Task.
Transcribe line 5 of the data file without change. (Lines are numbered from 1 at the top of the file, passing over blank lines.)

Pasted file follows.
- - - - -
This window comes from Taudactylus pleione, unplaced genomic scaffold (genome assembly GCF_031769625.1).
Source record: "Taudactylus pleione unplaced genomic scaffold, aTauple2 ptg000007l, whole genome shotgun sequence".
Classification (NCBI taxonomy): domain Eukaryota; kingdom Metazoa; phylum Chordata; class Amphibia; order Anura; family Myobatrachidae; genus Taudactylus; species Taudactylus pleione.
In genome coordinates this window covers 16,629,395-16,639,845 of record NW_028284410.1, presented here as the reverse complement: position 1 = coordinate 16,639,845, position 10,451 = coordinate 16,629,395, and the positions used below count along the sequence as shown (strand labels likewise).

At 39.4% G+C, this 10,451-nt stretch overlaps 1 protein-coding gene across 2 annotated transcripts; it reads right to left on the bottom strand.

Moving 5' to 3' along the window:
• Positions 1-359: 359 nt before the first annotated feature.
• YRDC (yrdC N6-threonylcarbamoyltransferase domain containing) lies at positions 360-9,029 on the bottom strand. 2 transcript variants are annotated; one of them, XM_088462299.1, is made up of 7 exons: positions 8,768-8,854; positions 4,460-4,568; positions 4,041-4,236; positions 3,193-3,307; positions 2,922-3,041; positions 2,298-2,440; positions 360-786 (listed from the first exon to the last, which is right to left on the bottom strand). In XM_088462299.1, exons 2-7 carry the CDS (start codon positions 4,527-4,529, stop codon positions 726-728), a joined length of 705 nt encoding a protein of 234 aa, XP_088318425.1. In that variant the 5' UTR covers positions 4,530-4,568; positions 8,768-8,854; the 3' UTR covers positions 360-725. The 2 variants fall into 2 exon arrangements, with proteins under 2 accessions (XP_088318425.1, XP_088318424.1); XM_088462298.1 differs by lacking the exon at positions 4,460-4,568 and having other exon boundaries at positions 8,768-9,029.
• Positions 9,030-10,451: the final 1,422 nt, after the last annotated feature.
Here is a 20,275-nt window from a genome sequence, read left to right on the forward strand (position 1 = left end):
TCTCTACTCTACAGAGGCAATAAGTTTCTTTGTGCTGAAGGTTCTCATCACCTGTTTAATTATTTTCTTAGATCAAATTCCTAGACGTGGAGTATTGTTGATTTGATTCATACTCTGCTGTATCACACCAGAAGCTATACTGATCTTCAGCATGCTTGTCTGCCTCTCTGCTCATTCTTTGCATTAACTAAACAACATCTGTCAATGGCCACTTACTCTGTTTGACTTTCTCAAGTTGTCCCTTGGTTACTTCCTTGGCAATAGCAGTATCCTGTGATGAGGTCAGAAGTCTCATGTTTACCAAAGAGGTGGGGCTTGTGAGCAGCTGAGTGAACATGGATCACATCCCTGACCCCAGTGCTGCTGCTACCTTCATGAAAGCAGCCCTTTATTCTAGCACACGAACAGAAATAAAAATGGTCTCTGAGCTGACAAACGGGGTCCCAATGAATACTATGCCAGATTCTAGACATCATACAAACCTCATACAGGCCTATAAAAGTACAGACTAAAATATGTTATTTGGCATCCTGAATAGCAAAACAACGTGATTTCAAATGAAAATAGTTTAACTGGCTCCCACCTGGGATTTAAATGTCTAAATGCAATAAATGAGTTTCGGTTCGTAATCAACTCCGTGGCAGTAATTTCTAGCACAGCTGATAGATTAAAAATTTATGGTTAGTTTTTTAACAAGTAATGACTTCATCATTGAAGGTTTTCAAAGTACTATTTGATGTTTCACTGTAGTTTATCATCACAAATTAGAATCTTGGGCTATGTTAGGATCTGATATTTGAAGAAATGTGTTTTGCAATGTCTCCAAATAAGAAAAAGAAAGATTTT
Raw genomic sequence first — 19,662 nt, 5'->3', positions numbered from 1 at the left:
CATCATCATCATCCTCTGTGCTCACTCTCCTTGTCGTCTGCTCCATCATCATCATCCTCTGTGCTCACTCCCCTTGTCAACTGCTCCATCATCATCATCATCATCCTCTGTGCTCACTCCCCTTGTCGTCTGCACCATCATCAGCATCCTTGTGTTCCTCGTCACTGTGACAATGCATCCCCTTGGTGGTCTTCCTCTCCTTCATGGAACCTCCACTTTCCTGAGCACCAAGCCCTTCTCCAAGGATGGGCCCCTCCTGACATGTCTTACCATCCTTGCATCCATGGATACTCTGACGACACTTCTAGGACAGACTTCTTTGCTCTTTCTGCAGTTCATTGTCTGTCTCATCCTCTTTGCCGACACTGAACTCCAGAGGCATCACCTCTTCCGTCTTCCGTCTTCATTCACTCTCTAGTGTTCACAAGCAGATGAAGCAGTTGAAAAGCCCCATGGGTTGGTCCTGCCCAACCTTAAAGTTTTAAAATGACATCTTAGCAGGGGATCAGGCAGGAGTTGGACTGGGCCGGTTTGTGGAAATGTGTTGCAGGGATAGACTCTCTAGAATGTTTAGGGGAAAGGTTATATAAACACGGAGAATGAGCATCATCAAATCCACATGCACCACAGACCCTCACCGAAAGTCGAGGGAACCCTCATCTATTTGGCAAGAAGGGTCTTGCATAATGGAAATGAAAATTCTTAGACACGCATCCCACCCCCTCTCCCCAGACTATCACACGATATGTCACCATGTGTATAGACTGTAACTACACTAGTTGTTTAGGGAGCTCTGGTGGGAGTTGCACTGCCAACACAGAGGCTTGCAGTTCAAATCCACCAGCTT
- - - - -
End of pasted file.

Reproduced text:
At 39.4% G+C, this 10,451-nt stretch overlaps 1 protein-coding gene across 2 annotated transcripts; it reads right to left on the bottom strand.